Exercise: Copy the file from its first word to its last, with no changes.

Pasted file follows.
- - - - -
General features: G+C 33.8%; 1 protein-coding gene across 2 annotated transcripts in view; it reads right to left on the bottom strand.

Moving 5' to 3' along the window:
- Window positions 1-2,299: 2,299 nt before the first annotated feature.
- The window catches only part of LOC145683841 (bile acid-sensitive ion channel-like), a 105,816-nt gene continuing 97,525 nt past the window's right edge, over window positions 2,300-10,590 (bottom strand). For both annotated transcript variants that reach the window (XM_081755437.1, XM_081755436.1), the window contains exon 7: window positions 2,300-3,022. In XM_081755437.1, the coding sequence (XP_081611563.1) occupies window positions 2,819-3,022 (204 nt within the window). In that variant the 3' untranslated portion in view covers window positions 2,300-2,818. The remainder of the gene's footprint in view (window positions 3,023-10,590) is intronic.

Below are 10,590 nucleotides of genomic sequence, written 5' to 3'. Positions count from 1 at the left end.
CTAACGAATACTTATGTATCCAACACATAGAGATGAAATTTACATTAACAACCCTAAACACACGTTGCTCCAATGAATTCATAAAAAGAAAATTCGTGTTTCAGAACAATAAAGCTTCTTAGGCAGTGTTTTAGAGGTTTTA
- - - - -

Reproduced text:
General features: G+C 33.8%; 1 protein-coding gene across 2 annotated transcripts in view; it reads right to left on the bottom strand.

Moving 5' to 3' along the window:
- Window positions 1-2,299: 2,299 nt before the first annotated feature.
- The window catches only part of LOC145683841 (bile acid-sensitive ion channel-like), a 105,816-nt gene continuing 97,525 nt past the window's right edge, over window positions 2,300-10,590 (bottom strand). For both annotated transcript variants that reach the window (XM_081755437.1, XM_081755436.1), the window contains exon 7: window positions 2,300-3,022. In XM_081755437.1, the coding sequence (XP_081611563.1) occupies window positions 2,819-3,022 (204 nt within the window). In that variant the 3' untranslated portion in view covers window positions 2,300-2,818. The remainder of the gene's footprint in view (window positions 3,023-10,590) is intronic.

Below are 10,590 nucleotides of genomic sequence, written 5' to 3'. Positions count from 1 at the left end.
CTAACGAATACTTATGTATCCAACACATAGAGATGAAATTTACATTAACAACCCTAAACACACGTTGCTCCAATGAATTCATAAAAAGAAAATTCGTGTTTCAGAACAATAAAGCTTCTTAGGCAGTGTTTTAGAGGTTTTA